Four triumphs of simple game design

Four triumphs of simple game design

By Billy Thomson

February 11th 2010 at 9:30AM

Thompson looks over the merits of simple game design

It seems that most of highly anticipated games of 2010 are big blockbuster games, so I thought I’d go in the opposite direction and talk about some of the more simple games that I’ve enjoyed over the past few years.

What I love about these games is they only take a few minutes to play from start to finish, and they all have instant replay with a scoring system that means you always, always want one more go. This is the ultimate reaction any designer wants from a player who plays a game they designed.

Stair Dismount – Porrasturvat
When I first played this a good few years ago, our entire team at DMA lost so many hours to experimenting it.
The goal of the game is to throw a ragdoll character down a set of stairs and inflict as much damage as possible. All you do is choose the point and direction where the force is applied that pushes the character down the stairs.

The fun of the game comes from a multiplier system where each body part provides a different multiplier to the damage inflicted. Throwing someone down a set of stairs and praying that you’ve pushed them in the right direction to constantly smash their head off each step has never been so much fun.

It’s one of those basic ideas that instantly gets you thinking of all the other games that could be made with that same damage score mechanic. Love it.

Cube Runner
This is easily my favourite iPhone game. You steer a flying craft by tilting the iPhone left or right; the craft moves forward at a constant speed and all you have to do is avoid the blocks that appear in front of you for as long as you can.

The game looks awful, and if you play it on the easy or medium setting it’s really dull, but if you play it on hard it really comes to life. Like a lot of these little games it’s unbelievably infuriating, but you can get straight back into the game so quickly that you always want one more go. Every single person I’ve shown this game to has instantly downloaded it and they still have it installed.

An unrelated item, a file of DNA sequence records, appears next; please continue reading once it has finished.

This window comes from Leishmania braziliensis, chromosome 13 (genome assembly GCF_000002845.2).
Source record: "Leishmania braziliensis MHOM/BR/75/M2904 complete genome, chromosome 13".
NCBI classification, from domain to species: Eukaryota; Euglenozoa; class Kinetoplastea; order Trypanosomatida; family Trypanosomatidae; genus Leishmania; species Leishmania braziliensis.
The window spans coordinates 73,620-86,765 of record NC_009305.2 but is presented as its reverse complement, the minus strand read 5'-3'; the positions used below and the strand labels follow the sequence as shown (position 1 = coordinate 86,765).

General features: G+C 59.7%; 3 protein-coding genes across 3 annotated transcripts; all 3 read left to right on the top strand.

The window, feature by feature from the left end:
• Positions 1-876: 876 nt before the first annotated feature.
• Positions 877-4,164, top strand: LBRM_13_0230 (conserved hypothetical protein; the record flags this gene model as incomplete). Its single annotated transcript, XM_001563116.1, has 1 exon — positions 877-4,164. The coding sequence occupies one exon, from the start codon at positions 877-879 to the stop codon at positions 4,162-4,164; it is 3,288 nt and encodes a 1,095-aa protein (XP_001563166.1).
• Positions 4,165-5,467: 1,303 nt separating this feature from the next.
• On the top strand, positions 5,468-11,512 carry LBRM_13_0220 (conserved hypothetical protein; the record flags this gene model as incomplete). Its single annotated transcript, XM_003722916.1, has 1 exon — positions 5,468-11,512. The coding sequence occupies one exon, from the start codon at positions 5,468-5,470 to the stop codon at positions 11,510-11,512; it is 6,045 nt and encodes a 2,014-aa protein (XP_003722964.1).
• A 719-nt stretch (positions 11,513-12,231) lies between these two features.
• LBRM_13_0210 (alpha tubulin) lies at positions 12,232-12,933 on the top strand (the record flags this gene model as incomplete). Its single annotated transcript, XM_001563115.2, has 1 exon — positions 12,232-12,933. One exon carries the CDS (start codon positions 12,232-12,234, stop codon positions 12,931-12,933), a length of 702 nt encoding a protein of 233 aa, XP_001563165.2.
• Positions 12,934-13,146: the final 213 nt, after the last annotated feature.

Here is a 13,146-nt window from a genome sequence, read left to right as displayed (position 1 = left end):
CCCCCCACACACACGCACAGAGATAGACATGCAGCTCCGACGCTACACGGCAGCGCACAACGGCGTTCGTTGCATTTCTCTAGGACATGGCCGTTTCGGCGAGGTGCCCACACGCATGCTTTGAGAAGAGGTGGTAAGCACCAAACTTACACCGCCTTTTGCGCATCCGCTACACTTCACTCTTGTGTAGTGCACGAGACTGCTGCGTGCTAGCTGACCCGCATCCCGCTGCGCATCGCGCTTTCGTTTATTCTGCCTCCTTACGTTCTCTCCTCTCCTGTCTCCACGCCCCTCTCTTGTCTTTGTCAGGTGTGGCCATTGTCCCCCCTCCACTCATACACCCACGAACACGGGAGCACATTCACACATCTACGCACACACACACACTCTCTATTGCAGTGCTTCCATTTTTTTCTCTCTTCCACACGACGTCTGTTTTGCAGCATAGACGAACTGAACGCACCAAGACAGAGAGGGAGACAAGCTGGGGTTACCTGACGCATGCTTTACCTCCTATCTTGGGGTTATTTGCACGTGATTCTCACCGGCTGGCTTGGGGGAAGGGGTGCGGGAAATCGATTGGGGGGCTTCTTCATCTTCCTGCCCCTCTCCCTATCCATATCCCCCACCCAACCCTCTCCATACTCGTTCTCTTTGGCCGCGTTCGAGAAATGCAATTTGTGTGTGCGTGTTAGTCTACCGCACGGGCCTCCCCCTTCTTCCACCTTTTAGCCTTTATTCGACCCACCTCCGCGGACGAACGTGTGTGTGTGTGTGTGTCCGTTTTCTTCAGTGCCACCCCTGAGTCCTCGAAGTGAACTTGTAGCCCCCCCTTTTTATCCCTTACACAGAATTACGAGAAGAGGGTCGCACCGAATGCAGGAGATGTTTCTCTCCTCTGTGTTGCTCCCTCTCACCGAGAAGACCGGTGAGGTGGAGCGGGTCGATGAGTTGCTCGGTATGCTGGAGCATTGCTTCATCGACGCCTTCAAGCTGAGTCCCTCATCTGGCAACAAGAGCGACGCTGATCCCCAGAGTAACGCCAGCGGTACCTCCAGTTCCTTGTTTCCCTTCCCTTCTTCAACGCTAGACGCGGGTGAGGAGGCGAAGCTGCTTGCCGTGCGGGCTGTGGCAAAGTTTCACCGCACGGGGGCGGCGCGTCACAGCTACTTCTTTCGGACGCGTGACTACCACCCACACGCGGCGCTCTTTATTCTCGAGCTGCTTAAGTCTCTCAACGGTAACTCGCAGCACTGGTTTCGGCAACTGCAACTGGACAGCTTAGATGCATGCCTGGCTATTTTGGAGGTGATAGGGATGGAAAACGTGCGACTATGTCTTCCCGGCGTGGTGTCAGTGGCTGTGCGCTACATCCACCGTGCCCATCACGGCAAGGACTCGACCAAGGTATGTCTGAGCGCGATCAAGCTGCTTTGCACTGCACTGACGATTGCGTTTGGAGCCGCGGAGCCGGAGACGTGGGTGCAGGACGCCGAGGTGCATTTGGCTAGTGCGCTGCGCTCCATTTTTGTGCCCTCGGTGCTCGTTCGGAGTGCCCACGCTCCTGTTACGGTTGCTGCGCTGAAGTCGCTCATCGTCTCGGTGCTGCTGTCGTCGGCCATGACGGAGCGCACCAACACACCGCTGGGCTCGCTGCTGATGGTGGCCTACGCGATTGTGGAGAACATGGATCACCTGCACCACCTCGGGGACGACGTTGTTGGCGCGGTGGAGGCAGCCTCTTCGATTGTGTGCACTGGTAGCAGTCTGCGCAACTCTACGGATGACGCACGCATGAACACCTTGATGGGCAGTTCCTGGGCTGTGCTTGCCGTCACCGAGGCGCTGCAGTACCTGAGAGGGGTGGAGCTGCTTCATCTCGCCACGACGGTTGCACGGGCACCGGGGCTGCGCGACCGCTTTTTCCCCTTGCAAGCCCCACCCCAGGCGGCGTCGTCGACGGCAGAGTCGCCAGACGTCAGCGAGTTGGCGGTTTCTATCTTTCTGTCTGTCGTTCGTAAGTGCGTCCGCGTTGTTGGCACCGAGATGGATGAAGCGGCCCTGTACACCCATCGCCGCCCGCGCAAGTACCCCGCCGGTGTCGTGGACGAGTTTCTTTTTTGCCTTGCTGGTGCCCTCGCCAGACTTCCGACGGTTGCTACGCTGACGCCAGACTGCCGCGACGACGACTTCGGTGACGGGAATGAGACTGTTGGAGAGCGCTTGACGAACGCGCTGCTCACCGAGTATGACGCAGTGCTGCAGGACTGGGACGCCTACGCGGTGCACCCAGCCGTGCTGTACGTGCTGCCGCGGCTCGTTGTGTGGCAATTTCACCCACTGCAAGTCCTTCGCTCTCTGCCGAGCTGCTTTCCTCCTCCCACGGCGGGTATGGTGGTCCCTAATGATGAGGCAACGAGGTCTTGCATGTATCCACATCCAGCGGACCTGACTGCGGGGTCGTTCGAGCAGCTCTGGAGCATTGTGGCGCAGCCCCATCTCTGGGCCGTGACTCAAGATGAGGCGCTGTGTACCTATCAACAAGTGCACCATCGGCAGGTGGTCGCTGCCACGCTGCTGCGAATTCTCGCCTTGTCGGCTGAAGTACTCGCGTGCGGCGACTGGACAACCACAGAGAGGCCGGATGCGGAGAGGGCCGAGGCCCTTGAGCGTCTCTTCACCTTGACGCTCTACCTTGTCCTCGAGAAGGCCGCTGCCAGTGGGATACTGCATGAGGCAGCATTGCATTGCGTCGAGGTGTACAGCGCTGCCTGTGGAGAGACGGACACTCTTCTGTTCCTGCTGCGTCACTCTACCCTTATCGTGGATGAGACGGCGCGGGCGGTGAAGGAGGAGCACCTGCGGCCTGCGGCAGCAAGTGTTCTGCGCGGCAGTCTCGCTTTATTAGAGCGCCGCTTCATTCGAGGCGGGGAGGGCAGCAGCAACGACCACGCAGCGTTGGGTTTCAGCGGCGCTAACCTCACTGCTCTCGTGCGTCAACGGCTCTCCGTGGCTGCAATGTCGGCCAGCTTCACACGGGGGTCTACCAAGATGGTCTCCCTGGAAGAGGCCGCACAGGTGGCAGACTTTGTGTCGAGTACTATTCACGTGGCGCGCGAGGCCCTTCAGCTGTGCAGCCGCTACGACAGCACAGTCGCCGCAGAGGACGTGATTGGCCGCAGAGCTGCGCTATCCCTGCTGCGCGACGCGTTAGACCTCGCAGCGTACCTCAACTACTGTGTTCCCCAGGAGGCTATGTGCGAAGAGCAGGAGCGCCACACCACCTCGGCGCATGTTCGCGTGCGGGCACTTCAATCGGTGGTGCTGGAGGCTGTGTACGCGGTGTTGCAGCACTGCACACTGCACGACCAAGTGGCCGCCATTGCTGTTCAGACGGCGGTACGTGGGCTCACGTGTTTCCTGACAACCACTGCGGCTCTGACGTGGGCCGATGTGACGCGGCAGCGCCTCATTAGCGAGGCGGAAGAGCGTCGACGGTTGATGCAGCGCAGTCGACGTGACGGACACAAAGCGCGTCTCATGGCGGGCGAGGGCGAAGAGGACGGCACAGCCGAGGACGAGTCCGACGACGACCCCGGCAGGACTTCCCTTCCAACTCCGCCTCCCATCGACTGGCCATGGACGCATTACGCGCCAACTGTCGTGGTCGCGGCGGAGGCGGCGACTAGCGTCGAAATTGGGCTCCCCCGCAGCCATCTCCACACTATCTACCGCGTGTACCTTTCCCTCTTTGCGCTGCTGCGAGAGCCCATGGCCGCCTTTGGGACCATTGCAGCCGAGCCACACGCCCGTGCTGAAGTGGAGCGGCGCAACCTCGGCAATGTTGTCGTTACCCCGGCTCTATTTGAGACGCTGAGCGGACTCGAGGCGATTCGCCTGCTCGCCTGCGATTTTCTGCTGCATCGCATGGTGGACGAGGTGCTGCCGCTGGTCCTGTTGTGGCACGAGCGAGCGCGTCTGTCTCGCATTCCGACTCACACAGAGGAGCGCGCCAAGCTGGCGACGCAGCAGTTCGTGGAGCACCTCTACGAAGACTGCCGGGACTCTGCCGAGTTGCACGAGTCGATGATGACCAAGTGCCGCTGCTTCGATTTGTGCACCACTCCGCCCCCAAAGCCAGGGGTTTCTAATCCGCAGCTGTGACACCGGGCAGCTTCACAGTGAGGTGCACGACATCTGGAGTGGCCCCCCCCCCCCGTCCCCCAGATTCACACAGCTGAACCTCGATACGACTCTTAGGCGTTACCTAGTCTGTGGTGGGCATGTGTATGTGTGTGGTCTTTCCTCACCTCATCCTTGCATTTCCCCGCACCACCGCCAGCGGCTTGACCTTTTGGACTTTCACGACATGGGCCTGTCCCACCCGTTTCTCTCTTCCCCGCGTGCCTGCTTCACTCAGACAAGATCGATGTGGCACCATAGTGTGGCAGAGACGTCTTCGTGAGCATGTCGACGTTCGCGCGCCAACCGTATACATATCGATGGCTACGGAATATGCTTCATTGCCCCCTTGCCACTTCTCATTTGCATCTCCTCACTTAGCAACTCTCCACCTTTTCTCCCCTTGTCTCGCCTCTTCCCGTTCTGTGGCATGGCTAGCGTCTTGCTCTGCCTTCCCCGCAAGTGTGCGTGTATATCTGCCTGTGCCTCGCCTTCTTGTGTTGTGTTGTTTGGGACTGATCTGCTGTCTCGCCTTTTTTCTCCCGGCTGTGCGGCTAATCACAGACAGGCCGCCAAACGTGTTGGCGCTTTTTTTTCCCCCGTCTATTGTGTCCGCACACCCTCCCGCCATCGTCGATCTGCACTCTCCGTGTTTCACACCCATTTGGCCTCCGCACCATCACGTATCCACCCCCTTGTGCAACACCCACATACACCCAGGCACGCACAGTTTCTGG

I’d love to work on an update to this game because it’s got so much untapped potential.

Canabalt
This is an incredibly simple concept: help a little guy run away from some unseen danger. All you need to do is press a single button to make him jump. The longer you press the button, the higher the jump. It’s a case of seeing how far you can get him to run along the constantly varying set of platforms and obstacles before he is killed.

Timing the jumps is everything in this game, what I love about it is you don’t blame the game when you fail, you blame yourself for being too slow or jumping too high.
My one complaint about this game – and Cube Runner – is once you get good at it, the difficult bit that you keep failing on is so far away from the start of the game that it becomes quite tedious trying to beat your high score. It’s a small complaint, but it’s something that I think could make these games even better.

Orbital
I was told about this game by a guy I work with and, after my first play, I wasn’t that impressed.
You tap the screen to release a little ball from the bottom of the screen that then bounces off the edges of the screen and expands in size after it comes to a halt. If any part of the ball touches the edge or another ball, it stops expanding. If any ball expands beyond the line at the bottom of the screen it’s game over. If any stationary ball is hit three times by a moving ball it disappears and you score a point. That’s it. I played it through again, then again and again and each time I got higher scores and learned different tactics to score more points.
For a game so simple, it requires a lot of skill and thought to get a good score. If you try it out I’d suggest you play on Gravity mode, which makes it even more interesting.

In a financial climate where the vast majority of game developers and publishers are focusing more and more on safe games that are almost guaranteed to make a profit, it’s comforting to think that most of these games are free to play and came to life as the pet project of a single person – someone who made the game purely for the joy of making games that people would love to play.